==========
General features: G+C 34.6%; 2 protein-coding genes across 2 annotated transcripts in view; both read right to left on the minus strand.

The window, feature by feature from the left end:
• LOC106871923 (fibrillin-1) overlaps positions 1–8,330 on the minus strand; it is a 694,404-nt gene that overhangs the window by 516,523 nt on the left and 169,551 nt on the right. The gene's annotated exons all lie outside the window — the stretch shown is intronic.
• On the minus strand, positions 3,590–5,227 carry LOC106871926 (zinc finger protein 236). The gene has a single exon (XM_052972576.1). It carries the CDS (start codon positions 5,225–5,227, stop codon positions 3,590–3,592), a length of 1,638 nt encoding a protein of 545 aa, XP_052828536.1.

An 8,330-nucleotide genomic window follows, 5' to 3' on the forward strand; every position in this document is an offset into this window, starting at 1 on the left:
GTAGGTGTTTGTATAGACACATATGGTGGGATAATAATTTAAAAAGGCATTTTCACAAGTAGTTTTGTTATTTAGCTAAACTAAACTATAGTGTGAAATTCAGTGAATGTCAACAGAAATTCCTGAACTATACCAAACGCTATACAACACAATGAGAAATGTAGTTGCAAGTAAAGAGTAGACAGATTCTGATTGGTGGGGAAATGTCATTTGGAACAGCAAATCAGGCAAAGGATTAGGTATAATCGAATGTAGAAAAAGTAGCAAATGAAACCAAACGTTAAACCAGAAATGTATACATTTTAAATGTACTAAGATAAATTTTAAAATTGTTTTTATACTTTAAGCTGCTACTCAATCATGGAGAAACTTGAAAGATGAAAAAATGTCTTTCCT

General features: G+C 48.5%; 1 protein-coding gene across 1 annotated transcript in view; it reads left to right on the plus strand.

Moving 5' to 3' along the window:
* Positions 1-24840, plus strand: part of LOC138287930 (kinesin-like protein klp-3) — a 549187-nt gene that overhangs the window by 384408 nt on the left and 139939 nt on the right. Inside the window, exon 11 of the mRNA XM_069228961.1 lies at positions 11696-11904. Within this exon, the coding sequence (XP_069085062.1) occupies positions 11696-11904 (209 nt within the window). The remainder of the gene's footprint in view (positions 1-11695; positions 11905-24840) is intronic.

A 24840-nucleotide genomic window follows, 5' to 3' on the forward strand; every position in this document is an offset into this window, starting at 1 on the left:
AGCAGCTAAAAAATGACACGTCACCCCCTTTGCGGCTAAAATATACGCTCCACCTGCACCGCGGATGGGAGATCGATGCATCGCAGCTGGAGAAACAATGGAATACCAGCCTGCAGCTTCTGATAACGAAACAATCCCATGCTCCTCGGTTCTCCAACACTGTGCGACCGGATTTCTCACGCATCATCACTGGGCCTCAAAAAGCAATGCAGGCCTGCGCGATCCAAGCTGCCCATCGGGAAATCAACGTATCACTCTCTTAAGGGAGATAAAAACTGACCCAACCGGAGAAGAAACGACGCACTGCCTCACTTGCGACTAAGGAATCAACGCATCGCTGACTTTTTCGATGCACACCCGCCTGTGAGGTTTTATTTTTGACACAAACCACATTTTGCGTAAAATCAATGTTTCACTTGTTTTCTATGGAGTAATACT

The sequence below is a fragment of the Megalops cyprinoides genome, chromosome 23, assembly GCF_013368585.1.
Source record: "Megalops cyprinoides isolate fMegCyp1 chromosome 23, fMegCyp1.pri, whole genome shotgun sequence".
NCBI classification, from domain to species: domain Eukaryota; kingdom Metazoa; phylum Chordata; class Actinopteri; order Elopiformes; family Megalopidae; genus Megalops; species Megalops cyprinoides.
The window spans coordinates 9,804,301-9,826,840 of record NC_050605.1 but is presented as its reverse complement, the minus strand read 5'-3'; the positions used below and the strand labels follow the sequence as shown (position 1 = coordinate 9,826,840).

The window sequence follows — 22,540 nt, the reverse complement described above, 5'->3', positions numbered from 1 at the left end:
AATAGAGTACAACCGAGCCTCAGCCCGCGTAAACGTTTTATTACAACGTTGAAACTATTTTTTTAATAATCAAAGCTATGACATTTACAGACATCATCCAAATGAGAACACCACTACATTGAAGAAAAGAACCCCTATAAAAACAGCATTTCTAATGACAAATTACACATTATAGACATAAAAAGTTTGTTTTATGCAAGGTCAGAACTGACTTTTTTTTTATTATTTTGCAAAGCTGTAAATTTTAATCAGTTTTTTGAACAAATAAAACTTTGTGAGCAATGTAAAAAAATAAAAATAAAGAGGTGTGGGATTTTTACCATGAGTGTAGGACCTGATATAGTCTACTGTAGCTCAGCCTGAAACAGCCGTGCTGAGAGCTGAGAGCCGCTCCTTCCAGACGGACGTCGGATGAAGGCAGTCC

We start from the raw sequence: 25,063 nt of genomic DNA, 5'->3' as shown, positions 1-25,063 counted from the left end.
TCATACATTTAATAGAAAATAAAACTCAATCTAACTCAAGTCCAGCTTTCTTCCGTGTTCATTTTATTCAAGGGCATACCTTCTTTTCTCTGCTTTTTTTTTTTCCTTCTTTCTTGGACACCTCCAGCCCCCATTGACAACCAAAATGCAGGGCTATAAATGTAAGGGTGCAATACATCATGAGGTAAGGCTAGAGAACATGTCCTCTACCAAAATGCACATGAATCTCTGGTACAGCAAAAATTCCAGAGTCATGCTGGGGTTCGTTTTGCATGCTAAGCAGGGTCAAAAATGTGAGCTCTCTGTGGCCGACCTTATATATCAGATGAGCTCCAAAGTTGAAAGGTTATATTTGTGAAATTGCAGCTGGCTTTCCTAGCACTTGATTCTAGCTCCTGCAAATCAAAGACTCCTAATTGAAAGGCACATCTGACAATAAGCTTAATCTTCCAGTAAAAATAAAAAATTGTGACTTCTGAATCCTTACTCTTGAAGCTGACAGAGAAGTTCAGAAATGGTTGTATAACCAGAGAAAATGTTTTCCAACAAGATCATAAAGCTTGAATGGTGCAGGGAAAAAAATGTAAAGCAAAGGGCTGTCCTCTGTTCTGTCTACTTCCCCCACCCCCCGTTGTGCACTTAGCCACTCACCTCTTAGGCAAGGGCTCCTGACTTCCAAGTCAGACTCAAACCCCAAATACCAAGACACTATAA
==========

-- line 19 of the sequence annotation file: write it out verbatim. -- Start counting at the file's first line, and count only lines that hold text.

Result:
TCATACATTTAATAGAAAATAAAACTCAATCTAACTCAAGTCCAGCTTTCTTCCGTGTTCATTTTATTCAAGGGCATACCTTCTTTTCTCTGCTTTTTTTTTTTCCTTCTTTCTTGGACACCTCCAGCCCCCATTGACAACCAAAATGCAGGGCTATAAATGTAAGGGTGCAATACATCATGAGGTAAGGCTAGAGAACATGTCCTCTACCAAAATGCACATGAATCTCTGGTACAGCAAAAATTCCAGAGTCATGCTGGGGTTCGTTTTGCATGCTAAGCAGGGTCAAAAATGTGAGCTCTCTGTGGCCGACCTTATATATCAGATGAGCTCCAAAGTTGAAAGGTTATATTTGTGAAATTGCAGCTGGCTTTCCTAGCACTTGATTCTAGCTCCTGCAAATCAAAGACTCCTAATTGAAAGGCACATCTGACAATAAGCTTAATCTTCCAGTAAAAATAAAAAATTGTGACTTCTGAATCCTTACTCTTGAAGCTGACAGAGAAGTTCAGAAATGGTTGTATAACCAGAGAAAATGTTTTCCAACAAGATCATAAAGCTTGAATGGTGCAGGGAAAAAAATGTAAAGCAAAGGGCTGTCCTCTGTTCTGTCTACTTCCCCCACCCCCCGTTGTGCACTTAGCCACTCACCTCTTAGGCAAGGGCTCCTGACTTCCAAGTCAGACTCAAACCCCAAATACCAAGACACTATAA